Part B: Discussion How did you feel stepping forward or not stepping forward? Can you guess one another’s identity? (Let students reveal their identity during this part of the discussion.) How easy or hard was it to take on the identity of the person on your card? If two people had the same card, did they end up at the same spot? Why or why not? How do you think this game represents advantages and disadvantages of people living in the United States and people living in developing countries? Which human rights are at stake in this activity? Youth Toolkit | 20

Students line up along a line

Teacher calls out situations

Students take steps forward

Situations: I have never encountered a serious financial crisis.

I am not afraid of being stopped by the police.

I can go to the doctor when I am sick.

I have never felt discriminated against because of my age.

I have the confidence to make my own decisions about my money. I have personal documentation, such as a birth certificate.

I have never felt discriminated against because of my gender. I know how and when to wash my hands properly.

I have an adult role model.

I will attend college.

I have received all of my immunizations.

I believe I can study and follow the career path of my choice.

I am never hungry after a meal. I can walk to the nearest hospital or clinic.

I am not afraid of being harassed or attacked on the streets.

I believe boys and girls have the same opportunities in my community.

I can vote in national and local elections.

I have housing with running water and electricity.

I am not afraid for the future of my children.

I have a television and telephone line.

I can buy new clothes at least once every three months.

I believe that my language, religion, and culture are respected in the society where I live.

I can marry the person of my choice.

I believe that people listen to my opinion on social and political issues. planusa.org/youth

I can use and benefit from the Internet.

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Role Cards

You are a 14-year-old girl in the Bronx, NY. Your parents are married and have jobs, and you are in an after-school program.

You are a 5-year-old boy born to the President of Tanzania. Your parents are very wealthy and you live in the city.

You are a 5-year-old boy in a city in Mozambique. Your dad has a job and your mom sells vegetables at the market. Your siblings attend boarding school.

You are a 15-year-old girl in the Hamptons in New York. You have lots of friends, you can buy new clothes every three months, and you are thinking about where you want to go to college.

You are a 5-year-old girl in rural Tanzania. Your father died when you were 3, and you do not attend school because you have to watch your younger siblings while your mom works.

You are a 10-year-old girl in Haiti. Your house has no running water, but your school does. You are the youngest of seven children. Your family is considered poor, but you have enough food to eat and can pay school fees.

You are a 10-year-old boy in Rwanda. You attend primary school. You are the youngest of three children and your parents have passed away from HIV/ AIDS. Your 15-year-old brother works so the family can have an income.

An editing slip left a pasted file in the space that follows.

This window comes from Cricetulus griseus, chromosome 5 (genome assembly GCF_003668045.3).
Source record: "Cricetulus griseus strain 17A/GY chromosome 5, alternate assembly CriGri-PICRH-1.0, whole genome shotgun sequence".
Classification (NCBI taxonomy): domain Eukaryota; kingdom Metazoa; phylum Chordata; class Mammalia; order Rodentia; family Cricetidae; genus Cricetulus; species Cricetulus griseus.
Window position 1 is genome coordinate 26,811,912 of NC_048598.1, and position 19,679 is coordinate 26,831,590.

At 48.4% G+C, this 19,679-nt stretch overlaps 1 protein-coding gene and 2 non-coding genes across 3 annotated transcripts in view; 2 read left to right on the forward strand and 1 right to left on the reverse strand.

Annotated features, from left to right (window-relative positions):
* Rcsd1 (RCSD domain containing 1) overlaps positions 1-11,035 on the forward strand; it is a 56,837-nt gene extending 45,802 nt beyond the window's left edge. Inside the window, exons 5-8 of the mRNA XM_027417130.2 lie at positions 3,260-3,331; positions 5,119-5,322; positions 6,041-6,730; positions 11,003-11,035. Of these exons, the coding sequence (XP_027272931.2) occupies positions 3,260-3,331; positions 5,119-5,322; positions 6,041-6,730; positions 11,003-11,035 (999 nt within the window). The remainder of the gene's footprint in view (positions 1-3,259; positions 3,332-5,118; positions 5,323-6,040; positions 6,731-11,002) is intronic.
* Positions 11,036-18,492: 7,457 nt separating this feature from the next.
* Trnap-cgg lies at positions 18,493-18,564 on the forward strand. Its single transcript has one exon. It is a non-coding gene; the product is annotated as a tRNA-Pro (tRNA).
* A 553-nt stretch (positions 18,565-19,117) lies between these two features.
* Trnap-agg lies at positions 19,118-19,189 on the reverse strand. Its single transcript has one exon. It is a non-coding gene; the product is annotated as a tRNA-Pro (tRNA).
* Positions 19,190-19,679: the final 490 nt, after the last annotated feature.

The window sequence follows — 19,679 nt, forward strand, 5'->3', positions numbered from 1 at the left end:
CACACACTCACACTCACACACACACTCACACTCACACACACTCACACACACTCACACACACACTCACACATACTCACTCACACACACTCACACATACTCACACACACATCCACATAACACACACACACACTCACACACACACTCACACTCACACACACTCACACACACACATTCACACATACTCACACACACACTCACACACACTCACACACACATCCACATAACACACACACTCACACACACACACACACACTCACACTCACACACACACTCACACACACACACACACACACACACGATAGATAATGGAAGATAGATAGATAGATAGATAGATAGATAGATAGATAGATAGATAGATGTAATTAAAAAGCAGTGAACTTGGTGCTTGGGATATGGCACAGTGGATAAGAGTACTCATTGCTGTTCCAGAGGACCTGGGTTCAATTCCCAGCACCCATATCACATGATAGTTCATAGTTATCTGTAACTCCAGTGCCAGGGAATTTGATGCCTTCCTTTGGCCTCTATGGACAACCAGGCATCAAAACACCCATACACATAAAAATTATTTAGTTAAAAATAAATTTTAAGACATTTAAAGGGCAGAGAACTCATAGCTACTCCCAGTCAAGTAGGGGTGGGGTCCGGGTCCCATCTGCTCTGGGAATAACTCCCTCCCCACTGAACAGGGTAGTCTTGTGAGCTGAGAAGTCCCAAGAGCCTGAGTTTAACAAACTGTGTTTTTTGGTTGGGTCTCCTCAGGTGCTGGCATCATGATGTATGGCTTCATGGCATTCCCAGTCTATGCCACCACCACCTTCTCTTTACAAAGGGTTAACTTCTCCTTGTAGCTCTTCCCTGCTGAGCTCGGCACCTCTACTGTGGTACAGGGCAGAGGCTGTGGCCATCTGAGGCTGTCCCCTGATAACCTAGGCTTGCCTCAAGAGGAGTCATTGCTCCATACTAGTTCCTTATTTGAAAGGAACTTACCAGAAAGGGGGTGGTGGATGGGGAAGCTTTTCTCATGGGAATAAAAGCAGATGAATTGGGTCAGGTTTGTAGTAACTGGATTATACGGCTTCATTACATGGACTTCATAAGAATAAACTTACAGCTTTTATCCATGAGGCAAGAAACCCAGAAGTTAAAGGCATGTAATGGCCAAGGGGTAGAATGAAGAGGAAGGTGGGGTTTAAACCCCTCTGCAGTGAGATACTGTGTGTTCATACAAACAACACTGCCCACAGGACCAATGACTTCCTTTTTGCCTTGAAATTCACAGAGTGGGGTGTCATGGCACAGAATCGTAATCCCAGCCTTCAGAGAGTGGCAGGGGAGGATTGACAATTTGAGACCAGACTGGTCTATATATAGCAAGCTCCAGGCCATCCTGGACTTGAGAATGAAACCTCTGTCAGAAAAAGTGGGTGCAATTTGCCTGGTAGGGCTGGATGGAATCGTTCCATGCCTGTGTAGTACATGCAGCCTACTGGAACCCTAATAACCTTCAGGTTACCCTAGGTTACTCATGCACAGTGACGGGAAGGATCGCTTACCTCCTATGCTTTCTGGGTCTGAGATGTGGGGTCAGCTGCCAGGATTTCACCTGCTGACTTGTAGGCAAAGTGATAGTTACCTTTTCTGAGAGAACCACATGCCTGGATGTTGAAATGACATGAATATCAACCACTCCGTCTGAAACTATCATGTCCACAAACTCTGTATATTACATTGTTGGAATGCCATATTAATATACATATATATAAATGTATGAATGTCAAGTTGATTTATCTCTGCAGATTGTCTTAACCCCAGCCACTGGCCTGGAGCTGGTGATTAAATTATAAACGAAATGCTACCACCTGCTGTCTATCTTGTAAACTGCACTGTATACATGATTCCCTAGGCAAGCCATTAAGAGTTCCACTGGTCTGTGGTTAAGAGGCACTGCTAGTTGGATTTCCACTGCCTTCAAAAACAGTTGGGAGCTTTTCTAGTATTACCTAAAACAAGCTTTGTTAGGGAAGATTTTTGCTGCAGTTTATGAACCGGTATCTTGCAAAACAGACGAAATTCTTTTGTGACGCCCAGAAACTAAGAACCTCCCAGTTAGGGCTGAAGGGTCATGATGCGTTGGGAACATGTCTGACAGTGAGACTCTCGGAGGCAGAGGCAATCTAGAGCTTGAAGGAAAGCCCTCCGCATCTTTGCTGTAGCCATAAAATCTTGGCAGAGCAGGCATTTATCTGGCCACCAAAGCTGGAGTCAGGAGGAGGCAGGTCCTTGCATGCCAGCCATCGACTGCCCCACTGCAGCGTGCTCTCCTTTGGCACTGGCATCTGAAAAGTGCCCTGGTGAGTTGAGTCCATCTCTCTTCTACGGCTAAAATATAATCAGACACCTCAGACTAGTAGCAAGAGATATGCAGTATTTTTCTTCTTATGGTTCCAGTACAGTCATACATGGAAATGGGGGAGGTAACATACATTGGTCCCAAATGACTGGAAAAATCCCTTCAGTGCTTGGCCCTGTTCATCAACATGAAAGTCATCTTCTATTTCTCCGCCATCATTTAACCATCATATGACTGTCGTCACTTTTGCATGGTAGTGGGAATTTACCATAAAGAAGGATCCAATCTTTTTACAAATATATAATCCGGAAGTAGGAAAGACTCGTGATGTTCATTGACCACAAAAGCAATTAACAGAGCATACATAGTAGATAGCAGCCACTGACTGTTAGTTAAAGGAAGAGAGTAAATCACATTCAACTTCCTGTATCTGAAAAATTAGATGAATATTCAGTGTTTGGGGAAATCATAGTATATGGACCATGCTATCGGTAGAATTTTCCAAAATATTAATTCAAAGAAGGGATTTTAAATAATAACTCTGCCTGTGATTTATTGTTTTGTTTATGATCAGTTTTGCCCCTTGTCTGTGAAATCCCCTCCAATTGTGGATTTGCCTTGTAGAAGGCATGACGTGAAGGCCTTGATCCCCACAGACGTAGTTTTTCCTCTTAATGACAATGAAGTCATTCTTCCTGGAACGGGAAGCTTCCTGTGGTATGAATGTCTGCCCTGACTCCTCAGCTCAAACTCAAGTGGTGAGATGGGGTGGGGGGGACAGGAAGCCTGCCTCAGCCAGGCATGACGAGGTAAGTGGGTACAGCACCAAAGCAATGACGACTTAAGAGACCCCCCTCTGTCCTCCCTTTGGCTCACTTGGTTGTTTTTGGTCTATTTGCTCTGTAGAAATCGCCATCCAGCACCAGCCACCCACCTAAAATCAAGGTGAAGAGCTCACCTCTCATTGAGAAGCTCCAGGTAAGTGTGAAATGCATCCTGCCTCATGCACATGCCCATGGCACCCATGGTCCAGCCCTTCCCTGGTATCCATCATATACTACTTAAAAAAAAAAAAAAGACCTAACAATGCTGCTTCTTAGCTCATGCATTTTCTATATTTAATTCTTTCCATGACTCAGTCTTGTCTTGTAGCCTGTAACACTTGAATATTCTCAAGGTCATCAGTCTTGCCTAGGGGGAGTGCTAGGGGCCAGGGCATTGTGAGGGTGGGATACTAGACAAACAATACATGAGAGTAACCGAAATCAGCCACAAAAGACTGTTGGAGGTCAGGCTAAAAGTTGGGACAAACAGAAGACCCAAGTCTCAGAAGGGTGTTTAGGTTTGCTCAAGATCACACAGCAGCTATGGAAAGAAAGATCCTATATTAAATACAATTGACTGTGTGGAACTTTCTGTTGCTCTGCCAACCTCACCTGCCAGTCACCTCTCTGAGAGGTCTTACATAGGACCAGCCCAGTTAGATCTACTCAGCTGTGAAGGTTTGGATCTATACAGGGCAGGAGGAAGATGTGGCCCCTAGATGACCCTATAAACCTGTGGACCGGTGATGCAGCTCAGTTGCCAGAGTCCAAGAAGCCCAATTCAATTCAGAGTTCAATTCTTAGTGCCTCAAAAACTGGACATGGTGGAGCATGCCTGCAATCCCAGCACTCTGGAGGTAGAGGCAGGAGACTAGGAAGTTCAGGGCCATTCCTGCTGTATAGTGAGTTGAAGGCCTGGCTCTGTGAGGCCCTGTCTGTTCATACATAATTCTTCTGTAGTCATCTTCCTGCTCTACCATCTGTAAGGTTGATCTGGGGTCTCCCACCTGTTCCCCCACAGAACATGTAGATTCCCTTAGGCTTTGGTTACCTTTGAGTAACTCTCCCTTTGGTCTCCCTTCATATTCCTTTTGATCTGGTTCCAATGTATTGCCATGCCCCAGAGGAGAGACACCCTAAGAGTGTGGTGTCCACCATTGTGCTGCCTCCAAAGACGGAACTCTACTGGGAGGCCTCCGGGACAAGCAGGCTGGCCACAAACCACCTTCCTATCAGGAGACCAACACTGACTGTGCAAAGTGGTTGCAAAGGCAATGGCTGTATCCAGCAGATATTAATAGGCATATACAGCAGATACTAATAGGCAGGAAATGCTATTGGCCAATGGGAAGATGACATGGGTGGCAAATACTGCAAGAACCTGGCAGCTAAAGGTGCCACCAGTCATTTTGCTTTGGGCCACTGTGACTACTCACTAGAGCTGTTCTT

You are a 15-year-old girl in Vietnam. You will be married next year to a man your parents will choose. You have completed primary school but did not continue to secondary school because you have to help your parents grow rice. Your two brothers are in secondary school.

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Role Cards

You are an 11-year-old girl in El Salvador. You walk two hours to fetch water for your family instead of going to school. You are often harassed by men in your community.

You are a 12-year-old girl in Burkina Faso. You are married and pregnant. You never went to school, and you had no say over when or whom you married.

You are a 17-year-old girl in Egypt. You are married to a man with HIV, and your newborn child also has HIV.

You are the 5-year-old son of LeBron James. You live in Miami, FL and your family is very wealthy.

You are a 14-year-old girl in Guatemala. You have the measles. You have never been severely ill before. You are in secondary school.

You are an 8-year-old girl in Kenya. Your younger siblings died before reaching age 5. You go to school, and your family has enough money to eat three meals a day.

You are the teenage daughter of the president of the United States. You go to a private school and have access to your own car.

You are a 4-year-old girl living in India without a toilet or clean drinking water. None of your siblings go to school, and your younger brother is always sick.

You are a 10-year old boy born in Indonesia, but your family immigrated to New York City when you were a baby. You go to public school and your family is considered middle-class.

You are a 10-year old girl born in Thailand, but your family immigrated to New York City when you were a baby. You go to public school and work at the family business after school and on weekends.

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Get Connected to Plan’s Youth Programs! yuga@planusa.org planusa.org/advocate facebook.com/YUGAcentral youtube.com/user/PlanUSAvideos yugaplanusa.wordpress.com @YUGAPlanUSA

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Youth Toolkit: "Because I Am a Girl" Campaign